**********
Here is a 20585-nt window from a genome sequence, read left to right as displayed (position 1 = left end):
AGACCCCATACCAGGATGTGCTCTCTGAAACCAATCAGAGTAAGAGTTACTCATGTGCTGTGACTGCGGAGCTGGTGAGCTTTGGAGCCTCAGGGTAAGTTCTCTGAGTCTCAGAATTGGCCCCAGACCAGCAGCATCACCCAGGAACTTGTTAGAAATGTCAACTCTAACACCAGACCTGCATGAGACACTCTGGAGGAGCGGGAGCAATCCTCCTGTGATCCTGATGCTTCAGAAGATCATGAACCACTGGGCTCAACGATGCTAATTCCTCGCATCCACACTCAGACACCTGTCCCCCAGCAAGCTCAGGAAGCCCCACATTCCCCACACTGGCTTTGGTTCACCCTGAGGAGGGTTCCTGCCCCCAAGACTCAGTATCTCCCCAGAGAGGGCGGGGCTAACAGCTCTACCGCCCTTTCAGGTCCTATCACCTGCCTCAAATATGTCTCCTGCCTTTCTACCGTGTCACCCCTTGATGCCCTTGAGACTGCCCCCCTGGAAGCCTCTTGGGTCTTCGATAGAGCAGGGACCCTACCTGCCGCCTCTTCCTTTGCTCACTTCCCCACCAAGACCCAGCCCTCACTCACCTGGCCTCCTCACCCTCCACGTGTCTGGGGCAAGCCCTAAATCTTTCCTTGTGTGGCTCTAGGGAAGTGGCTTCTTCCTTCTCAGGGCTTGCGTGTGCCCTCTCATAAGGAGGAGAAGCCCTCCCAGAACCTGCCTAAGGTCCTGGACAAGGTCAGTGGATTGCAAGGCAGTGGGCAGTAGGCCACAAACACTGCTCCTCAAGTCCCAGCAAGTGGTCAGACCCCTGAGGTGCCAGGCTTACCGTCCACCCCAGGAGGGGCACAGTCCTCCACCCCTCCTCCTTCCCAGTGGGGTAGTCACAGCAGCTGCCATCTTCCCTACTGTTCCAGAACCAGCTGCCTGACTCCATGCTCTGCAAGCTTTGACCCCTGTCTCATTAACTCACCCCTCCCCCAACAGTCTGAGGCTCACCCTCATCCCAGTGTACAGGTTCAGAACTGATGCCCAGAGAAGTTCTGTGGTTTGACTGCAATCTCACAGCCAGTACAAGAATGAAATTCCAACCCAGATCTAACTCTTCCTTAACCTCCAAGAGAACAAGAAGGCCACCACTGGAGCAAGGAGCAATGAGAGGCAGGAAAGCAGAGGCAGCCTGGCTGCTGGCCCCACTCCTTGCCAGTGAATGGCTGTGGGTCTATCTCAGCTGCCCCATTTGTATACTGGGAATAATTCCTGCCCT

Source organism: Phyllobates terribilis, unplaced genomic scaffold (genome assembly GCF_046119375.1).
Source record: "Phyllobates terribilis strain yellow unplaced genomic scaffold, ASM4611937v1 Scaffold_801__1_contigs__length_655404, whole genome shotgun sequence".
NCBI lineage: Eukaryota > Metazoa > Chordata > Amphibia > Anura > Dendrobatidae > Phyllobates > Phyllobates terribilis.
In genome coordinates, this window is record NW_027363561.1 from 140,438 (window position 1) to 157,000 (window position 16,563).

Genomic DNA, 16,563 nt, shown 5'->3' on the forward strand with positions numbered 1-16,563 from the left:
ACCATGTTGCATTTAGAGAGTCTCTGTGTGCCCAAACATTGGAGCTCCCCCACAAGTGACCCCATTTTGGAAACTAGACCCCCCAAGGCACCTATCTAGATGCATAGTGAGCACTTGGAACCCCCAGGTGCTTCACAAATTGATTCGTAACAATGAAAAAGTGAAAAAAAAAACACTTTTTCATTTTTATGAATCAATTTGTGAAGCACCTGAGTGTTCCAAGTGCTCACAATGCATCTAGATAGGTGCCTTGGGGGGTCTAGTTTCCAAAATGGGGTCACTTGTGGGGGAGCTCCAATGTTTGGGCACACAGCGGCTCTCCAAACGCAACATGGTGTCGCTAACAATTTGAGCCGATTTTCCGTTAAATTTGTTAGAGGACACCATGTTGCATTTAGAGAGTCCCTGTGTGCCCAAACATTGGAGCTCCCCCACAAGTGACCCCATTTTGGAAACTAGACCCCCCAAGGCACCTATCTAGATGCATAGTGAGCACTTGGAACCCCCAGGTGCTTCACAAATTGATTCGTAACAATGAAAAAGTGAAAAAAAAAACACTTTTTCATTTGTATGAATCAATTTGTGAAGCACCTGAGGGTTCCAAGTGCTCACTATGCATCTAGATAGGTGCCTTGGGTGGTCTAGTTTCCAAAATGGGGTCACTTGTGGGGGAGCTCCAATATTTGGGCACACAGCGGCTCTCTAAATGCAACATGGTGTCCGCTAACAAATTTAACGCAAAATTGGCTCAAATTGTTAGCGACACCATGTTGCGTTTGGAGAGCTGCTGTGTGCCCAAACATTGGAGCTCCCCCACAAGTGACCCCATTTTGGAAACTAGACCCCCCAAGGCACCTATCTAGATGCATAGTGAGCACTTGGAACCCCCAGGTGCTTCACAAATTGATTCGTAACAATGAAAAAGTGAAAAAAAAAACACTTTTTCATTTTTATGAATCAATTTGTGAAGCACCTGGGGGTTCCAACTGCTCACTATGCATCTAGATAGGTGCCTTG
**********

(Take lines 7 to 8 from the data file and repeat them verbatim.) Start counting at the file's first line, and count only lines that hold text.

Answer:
Genomic DNA, 16,563 nt, shown 5'->3' on the forward strand with positions numbered 1-16,563 from the left:
ACCATGTTGCATTTAGAGAGTCTCTGTGTGCCCAAACATTGGAGCTCCCCCACAAGTGACCCCATTTTGGAAACTAGACCCCCCAAGGCACCTATCTAGATGCATAGTGAGCACTTGGAACCCCCAGGTGCTTCACAAATTGATTCGTAACAATGAAAAAGTGAAAAAAAAAACACTTTTTCATTTTTATGAATCAATTTGTGAAGCACCTGAGTGTTCCAAGTGCTCACAATGCATCTAGATAGGTGCCTTGGGGGGTCTAGTTTCCAAAATGGGGTCACTTGTGGGGGAGCTCCAATGTTTGGGCACACAGCGGCTCTCCAAACGCAACATGGTGTCGCTAACAATTTGAGCCGATTTTCCGTTAAATTTGTTAGAGGACACCATGTTGCATTTAGAGAGTCCCTGTGTGCCCAAACATTGGAGCTCCCCCACAAGTGACCCCATTTTGGAAACTAGACCCCCCAAGGCACCTATCTAGATGCATAGTGAGCACTTGGAACCCCCAGGTGCTTCACAAATTGATTCGTAACAATGAAAAAGTGAAAAAAAAAACACTTTTTCATTTGTATGAATCAATTTGTGAAGCACCTGAGGGTTCCAAGTGCTCACTATGCATCTAGATAGGTGCCTTGGGTGGTCTAGTTTCCAAAATGGGGTCACTTGTGGGGGAGCTCCAATATTTGGGCACACAGCGGCTCTCTAAATGCAACATGGTGTCCGCTAACAAATTTAACGCAAAATTGGCTCAAATTGTTAGCGACACCATGTTGCGTTTGGAGAGCTGCTGTGTGCCCAAACATTGGAGCTCCCCCACAAGTGACCCCATTTTGGAAACTAGACCCCCCAAGGCACCTATCTAGATGCATAGTGAGCACTTGGAACCCCCAGGTGCTTCACAAATTGATTCGTAACAATGAAAAAGTGAAAAAAAAAACACTTTTTCATTTTTATGAATCAATTTGTGAAGCACCTGGGGGTTCCAACTGCTCACTATGCATCTAGATAGGTGCCTTG